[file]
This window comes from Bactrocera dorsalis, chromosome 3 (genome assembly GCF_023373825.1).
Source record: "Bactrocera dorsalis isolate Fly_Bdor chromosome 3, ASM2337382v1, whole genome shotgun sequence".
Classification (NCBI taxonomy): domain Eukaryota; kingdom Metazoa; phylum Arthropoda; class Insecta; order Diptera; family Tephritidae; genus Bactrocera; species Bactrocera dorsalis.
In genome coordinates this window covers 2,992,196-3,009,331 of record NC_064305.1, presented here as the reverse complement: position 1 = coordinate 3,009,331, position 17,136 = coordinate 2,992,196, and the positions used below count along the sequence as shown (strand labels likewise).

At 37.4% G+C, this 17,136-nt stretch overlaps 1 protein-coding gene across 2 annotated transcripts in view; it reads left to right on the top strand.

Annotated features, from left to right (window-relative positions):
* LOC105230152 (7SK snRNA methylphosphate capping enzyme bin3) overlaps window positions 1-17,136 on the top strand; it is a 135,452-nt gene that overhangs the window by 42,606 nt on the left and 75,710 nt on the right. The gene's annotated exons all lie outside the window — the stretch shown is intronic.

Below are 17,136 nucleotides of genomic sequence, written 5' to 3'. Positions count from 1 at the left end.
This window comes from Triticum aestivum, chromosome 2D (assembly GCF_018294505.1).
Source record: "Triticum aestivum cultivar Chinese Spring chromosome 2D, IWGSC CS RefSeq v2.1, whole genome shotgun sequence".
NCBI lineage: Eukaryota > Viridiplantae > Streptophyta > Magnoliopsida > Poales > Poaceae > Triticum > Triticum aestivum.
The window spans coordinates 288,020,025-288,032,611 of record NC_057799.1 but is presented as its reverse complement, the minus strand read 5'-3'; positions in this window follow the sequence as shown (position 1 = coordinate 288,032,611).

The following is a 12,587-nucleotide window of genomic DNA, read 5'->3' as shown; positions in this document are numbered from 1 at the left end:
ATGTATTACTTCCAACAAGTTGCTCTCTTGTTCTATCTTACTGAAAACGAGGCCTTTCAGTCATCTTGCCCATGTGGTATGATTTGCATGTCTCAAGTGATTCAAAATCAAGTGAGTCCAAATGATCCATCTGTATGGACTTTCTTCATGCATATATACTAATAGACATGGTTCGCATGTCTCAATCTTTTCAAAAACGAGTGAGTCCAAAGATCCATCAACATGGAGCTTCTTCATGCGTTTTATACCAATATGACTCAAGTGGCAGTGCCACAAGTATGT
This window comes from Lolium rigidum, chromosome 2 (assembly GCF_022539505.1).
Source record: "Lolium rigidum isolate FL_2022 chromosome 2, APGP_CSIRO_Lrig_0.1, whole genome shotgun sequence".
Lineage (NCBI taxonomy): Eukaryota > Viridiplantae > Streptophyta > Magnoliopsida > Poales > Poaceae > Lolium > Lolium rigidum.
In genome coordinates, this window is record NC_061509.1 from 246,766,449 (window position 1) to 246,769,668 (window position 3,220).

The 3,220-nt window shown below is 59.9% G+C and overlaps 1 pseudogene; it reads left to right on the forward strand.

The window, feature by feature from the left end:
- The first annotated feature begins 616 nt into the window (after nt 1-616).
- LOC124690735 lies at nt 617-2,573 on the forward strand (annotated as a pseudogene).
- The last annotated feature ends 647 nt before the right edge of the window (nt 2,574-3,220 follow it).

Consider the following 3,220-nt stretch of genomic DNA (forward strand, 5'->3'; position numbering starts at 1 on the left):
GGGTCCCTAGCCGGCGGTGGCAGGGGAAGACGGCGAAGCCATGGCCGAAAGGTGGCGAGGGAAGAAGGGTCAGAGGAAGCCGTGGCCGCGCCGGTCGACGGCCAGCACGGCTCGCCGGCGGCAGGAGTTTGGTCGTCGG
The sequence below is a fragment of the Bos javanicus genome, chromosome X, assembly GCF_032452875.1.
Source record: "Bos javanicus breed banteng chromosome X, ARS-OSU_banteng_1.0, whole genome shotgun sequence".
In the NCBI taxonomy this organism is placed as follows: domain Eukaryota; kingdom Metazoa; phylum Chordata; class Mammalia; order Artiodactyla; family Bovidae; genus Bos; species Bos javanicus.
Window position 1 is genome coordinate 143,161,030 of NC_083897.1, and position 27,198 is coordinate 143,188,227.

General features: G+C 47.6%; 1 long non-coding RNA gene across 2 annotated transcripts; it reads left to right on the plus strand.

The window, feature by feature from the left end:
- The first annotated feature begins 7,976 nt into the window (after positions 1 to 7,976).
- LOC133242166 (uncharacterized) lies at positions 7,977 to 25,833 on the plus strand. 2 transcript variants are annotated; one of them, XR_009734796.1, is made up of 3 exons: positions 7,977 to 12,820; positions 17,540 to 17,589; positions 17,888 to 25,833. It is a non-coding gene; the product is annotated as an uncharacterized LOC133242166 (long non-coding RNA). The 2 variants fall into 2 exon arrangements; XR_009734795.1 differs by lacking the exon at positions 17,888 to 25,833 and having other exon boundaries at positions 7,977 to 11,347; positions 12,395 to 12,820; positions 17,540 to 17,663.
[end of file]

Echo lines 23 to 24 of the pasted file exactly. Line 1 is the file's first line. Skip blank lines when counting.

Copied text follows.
- The last annotated feature ends 647 nt before the right edge of the window (nt 2,574-3,220 follow it).

Consider the following 3,220-nt stretch of genomic DNA (forward strand, 5'->3'; position numbering starts at 1 on the left):